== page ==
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UCLA researchers use nanoparticles to develop treatment for allergies

(Emily Dembinski/Illustrations director)

By Caroline Sha

Feb. 7, 2021 8:58 a.m.

UCLA researchers may have developed a long-term treatment for severe food allergies.

The therapy uses nanoparticles to transport particles that cause allergic reactions to the liver, which then prevents the immune system from entering an allergic reaction, according to the team’s research report, which was published in ACS Nano in December.

Andre Nel, a distinguished professor of medicine at UCLA and co-author of the study, said the treatment covers both allergies that cause anaphylaxis and asthmalike symptoms.

Allergic reactions occur because the body initiates an immune or inflammatory response against things that are normally harmless, such as food, said Rita Kachru, an allergist at UCLA Santa Monica Medical Center.

The researchers’ therapy takes advantage of the liver’s ability to stop the immune system from entering an allergic reaction, said Tian Xia, an associate professor of medicine and co-author of the study. The liver frequently interacts with foreign proteins that people eat, so it has a natural immune tolerance, he added.

The treatment uses injections into the bloodstream to deliver allergen particles to the liver so that it can perform the process it undergoes commonly when encountering foreign proteins, Xia said. This neutralizes allergic reactions toward the specific food a patient is allergic to, he added.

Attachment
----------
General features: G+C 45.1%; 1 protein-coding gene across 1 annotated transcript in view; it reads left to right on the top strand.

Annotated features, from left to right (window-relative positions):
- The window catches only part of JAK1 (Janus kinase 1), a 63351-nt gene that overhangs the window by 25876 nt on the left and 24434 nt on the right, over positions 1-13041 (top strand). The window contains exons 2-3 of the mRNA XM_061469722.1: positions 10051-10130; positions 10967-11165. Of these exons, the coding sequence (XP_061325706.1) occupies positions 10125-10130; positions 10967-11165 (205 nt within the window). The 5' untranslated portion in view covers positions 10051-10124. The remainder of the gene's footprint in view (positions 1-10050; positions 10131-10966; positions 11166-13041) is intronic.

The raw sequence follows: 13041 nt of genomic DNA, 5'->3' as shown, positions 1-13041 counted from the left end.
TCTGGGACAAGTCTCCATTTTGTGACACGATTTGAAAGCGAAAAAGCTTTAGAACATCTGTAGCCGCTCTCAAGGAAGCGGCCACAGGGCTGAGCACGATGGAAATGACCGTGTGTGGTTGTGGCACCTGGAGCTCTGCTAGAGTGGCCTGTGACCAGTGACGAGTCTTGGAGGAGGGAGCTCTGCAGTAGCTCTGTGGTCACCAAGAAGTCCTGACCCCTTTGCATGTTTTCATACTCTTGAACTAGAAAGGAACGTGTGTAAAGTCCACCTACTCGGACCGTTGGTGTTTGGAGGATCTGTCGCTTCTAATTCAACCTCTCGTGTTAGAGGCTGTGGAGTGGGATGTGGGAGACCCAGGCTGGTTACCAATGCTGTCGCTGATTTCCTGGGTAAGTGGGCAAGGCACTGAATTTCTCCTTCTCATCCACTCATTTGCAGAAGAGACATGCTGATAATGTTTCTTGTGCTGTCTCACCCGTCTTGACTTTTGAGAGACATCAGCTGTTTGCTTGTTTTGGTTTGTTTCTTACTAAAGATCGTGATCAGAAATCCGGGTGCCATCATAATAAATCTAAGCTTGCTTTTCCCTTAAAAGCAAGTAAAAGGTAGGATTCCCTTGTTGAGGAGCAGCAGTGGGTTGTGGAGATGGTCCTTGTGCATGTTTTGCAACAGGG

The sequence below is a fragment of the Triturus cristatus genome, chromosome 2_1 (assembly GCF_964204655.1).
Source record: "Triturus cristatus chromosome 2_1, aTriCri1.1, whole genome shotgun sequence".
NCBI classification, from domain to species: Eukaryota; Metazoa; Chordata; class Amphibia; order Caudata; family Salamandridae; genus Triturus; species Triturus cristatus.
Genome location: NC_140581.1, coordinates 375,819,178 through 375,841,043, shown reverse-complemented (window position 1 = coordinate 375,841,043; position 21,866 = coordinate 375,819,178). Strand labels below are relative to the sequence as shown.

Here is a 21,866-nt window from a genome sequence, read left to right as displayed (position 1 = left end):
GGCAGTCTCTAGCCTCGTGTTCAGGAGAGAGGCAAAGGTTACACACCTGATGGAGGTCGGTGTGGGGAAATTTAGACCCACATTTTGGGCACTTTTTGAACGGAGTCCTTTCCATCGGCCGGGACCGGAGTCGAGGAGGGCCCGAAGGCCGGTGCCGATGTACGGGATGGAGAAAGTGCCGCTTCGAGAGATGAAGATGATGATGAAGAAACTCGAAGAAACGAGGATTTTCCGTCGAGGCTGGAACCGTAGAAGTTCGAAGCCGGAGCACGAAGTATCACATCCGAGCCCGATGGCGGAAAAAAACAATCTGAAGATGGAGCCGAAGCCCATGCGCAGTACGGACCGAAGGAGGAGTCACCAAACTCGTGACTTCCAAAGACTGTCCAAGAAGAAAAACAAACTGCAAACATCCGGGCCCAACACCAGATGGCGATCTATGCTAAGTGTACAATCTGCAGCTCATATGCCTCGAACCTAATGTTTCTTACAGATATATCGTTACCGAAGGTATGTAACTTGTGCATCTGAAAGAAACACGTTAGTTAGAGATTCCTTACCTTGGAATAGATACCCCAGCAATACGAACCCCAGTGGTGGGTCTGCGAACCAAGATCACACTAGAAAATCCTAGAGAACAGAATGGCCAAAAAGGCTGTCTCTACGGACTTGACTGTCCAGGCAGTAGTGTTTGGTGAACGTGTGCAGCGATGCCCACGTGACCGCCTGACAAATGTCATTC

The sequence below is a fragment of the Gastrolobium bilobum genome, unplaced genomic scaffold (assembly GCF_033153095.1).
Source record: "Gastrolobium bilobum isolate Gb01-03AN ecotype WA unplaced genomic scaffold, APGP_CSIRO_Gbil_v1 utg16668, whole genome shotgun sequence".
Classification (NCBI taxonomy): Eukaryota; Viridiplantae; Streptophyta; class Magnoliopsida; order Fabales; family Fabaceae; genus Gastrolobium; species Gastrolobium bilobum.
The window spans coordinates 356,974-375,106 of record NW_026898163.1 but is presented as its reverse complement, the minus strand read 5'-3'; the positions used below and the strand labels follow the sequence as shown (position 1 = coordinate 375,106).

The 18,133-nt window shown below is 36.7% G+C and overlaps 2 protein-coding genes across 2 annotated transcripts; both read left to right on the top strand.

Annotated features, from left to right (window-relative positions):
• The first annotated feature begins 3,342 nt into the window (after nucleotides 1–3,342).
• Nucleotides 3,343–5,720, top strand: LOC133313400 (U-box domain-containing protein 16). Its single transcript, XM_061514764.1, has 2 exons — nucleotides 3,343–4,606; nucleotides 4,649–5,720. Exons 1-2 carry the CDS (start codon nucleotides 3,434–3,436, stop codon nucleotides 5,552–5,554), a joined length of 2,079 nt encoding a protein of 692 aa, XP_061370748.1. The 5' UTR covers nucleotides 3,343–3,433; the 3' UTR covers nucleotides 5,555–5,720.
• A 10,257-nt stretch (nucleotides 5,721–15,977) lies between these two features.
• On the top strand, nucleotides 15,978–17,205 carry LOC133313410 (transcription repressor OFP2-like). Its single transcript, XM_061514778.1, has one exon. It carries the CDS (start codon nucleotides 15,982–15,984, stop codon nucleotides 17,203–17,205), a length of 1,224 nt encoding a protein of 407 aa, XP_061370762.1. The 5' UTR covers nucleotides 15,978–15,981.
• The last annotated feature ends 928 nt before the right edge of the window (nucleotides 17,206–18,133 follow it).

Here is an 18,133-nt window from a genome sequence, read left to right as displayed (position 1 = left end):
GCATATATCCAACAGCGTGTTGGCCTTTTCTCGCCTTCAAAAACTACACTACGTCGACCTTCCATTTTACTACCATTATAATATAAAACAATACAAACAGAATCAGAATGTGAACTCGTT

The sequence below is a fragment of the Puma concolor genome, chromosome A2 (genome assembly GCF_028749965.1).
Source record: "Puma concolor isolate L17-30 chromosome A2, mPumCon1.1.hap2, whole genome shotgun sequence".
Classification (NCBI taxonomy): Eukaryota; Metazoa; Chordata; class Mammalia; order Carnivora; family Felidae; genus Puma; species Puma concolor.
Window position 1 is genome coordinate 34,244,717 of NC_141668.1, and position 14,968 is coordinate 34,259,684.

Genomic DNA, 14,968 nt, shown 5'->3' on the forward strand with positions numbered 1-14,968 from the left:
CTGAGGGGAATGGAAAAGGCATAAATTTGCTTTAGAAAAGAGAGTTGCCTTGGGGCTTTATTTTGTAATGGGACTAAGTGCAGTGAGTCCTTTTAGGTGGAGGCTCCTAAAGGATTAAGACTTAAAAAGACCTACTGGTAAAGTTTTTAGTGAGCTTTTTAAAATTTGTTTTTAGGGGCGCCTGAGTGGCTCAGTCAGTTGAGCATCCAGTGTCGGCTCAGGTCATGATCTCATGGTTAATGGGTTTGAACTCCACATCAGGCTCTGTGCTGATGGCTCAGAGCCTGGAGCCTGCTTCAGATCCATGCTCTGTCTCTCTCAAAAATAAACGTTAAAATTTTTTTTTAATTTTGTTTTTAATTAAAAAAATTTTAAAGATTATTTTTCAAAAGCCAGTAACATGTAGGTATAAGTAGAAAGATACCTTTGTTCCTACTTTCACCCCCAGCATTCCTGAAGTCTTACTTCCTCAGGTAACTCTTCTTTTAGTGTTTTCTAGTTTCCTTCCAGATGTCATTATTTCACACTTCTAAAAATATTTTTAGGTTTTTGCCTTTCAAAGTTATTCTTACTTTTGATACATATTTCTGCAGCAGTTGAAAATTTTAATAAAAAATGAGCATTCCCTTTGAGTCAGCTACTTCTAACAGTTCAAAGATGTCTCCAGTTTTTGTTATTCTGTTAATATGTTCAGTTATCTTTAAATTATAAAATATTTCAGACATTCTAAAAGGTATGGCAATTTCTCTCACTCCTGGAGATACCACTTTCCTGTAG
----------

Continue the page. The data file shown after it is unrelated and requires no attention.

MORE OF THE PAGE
Further experimentation must be done to determine how long the therapy’s effect could last, Nel said, adding that he hopes the therapy could provide resistance against allergies for a lifetime. If not, the treatment could be administered on an interval basis, around weeks or months apart, he said.

Nel said he hopes nanoparticles could give a long-term preventative solution to people with severe allergies and relieve them of the financial and mental burdens of having severe allergies.

Kachru said people with severe food allergies and their families sometimes experience constant fear that the food they eat could cause an allergic reaction.

People with severe food allergies also face increased health care costs because of emergency room visits, the need for allergen-free food, skin tests and bloodwork, Kachru added.

In addition, Xia said this solution would be more durable and long-term than other approved treatments for food allergies.

About 6% of children and 5% of adults in the United States have a food allergy, according to UCLA Health. Allergic reactions can cause hives, flushed skin and, in severe cases, anaphylactic shock, which can be fatal.

Xia said they are collaborating with others to test the therapy’s effectiveness in autoimmune disease treatment.

Currently, the treatment is in the preclinical phase, Nel said. The team is testing its therapy on animals and must submit documentation to the Food and Drug Administration to move on to human clinical trials, he said.

They are also searching for investors and partners to work with to continue to advance the therapy, Nel said.

Allergies affect the lives of many people, Xia said.

“I’m trying to reach out to more people to (let them) know that people are working on this and trying to produce a solution to this long-lasting problem right now,” he said.

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Caroline Sha
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